Ronald Reagan famously proclaimed that the nine most terrifying words in the English language are “I’m from the government, and I’m here to help.” With the ‘most terrifying’ words already attributed, the pledge of a commission to transform the economy through increased intervention and higher taxes will simply have to be chalked up to misguidance and bad policy.
The IPPR’s Commission on Economic Justice, released this week, puts forward 73 recommendations for ‘better and more sustainable growth’. Yet a look through the proposals suggests that the commissions members – including the Archbishop of Canterbury and trade union reps – are more interested in tackling perceived issues around inequality than they are at kick-starting the economy and improving living standards. Unsurprisingly, their key proposals to address the former stand in direct opposition to the latter.
Their call to immediately increase the minimum wage to the Real Living Wage, for example, further politicises wage setting policy, which leads to rash decision-making that businesses may not be ready to handle. The government should be moving in the opposite direction, returning full autonomy to the Low Pay Commission, which has an excellent track record of suggesting good policy and recommending rates that mitigate significant job losses.
Likewise, their call for a new – and higher – pay bracket for people on zero-hours contracts runs the risk of such jobs being regulated out of existence. The UK already has more minimum hourly wage rates than almost any other country; perhaps simplifying the pay structure is what is needed to increase efficiency and boost productivity, not a crackdown on jobs for people who want to work flexibly (and claim higher job satisfaction than those on full-time contracts). Such interferences are only going to make it harder for working Brits to move their way up the ladder – a major hinderance which stifles growth.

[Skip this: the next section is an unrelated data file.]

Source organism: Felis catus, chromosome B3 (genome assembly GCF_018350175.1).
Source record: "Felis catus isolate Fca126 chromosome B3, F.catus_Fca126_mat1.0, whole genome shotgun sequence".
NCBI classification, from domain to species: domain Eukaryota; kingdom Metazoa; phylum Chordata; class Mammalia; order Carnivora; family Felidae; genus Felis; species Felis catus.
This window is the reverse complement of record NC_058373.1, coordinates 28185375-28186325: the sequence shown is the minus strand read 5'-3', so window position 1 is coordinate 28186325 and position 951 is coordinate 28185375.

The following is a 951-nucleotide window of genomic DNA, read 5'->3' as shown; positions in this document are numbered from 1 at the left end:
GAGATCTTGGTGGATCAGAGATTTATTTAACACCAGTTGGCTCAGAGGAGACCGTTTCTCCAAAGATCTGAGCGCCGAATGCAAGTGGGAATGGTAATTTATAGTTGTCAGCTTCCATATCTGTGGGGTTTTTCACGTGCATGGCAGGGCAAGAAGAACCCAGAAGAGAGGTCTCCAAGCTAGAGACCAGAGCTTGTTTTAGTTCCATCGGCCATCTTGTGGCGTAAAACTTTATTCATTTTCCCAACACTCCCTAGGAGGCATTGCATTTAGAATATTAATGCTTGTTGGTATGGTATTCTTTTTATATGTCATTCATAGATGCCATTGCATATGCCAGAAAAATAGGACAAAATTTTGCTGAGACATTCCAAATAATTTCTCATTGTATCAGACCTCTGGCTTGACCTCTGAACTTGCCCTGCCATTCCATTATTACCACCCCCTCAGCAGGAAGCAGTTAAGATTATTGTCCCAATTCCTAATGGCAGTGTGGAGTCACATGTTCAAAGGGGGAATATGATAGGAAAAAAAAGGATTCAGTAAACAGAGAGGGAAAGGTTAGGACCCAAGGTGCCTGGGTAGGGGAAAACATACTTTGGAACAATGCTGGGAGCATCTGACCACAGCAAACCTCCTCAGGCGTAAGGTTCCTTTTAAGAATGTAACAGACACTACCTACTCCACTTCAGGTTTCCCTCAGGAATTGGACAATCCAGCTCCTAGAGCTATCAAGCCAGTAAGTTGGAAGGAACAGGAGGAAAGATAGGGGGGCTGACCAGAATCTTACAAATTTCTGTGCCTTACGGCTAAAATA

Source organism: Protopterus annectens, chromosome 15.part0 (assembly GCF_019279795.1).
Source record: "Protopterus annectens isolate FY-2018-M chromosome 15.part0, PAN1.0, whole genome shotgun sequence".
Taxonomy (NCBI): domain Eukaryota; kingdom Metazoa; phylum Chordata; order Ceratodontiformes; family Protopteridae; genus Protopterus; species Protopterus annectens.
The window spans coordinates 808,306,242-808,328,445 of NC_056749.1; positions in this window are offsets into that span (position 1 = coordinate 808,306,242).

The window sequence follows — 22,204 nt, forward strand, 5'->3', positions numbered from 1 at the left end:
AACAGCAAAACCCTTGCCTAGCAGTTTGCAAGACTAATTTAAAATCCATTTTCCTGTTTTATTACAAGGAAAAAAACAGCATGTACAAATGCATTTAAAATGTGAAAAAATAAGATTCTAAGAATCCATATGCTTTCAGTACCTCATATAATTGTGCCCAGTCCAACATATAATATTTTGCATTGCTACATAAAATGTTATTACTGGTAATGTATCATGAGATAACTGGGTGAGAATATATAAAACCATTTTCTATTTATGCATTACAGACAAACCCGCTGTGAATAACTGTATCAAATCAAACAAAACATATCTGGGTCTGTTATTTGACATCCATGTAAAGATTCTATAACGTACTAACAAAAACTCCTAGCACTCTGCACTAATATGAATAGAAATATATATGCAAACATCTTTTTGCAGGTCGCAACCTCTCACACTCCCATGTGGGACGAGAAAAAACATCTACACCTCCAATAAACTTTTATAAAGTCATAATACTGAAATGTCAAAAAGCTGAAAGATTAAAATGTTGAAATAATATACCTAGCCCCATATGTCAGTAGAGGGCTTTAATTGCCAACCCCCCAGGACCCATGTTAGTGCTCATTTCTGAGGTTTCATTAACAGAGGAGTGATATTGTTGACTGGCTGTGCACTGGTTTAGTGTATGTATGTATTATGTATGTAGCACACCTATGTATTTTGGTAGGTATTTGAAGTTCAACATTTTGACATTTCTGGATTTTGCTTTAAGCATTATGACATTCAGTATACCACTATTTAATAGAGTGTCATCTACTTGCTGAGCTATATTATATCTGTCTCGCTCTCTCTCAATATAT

If you believe that raging inequality is a problem in the UK, this trade-off might be worthwhile. IPPR’s report clearly does, noting that “the UK is the fifth most unequal country in Europe in terms of income.” But this is far from the full picture. If you calculate inequality after tax, Britain moves from being ‘highly unequal’ to ‘average’ by European standards. As the Office for National Statistics points out:
“The UK’s tax and benefits system appears to be more redistributive than that of many other countries with relatively high pre-tax and benefits inequality, bringing the UK close to the overall EU average for inequality of disposable income.”
Even countries such as Denmark – which is thought to be more progressive than the UK, and has its tax revenue referenced in the IPPR report – have higher net wealth inequality than Britain. Yet despite all this redistribution, the Commission argues that more must be done to make the economy ‘hard-wired for growth.’ So their major solutions include…more redistribution, and not always to those who need it.
The report gives (yet another) call for £10,000 to be dished out to all 25 year olds as ‘universal minimum inheritance’ to help come to terms with increasing inter-generational unfairness in Britain. In many cases, this will just be a transfer of cash from the haves to the haves. Why should a 25 year old working in the City of London get a £10k handout from the state, while a 45 year old on the minimum wage gets zilch? Such gimmicks are no substitute for good policy, especially when the gimmick is going to cost billions of pounds to deliver. This short-term bribe is not going to distract millennials from the trillion pound debt they’ll be paying off down the road (which will only be made worse by their expensive birthday present).
It’s hard to take a report designed to address ‘fairness’ seriously, when its major prescriptions seem to be increasing the tax burden – which is at its highest level in almost 50 years – and increased state intervention – which will stifle working opportunities for those at the lower end of the income spectrum.
Until a commission leads with, or at least gives serious consideration to bringing living costs down for workers, instead of simply bringing up their tax bill, its proposals should be considered grandstanding proclamations rather than serious policy prescriptions.
Kate Andrews is associate director at the Institute of Economic Affairs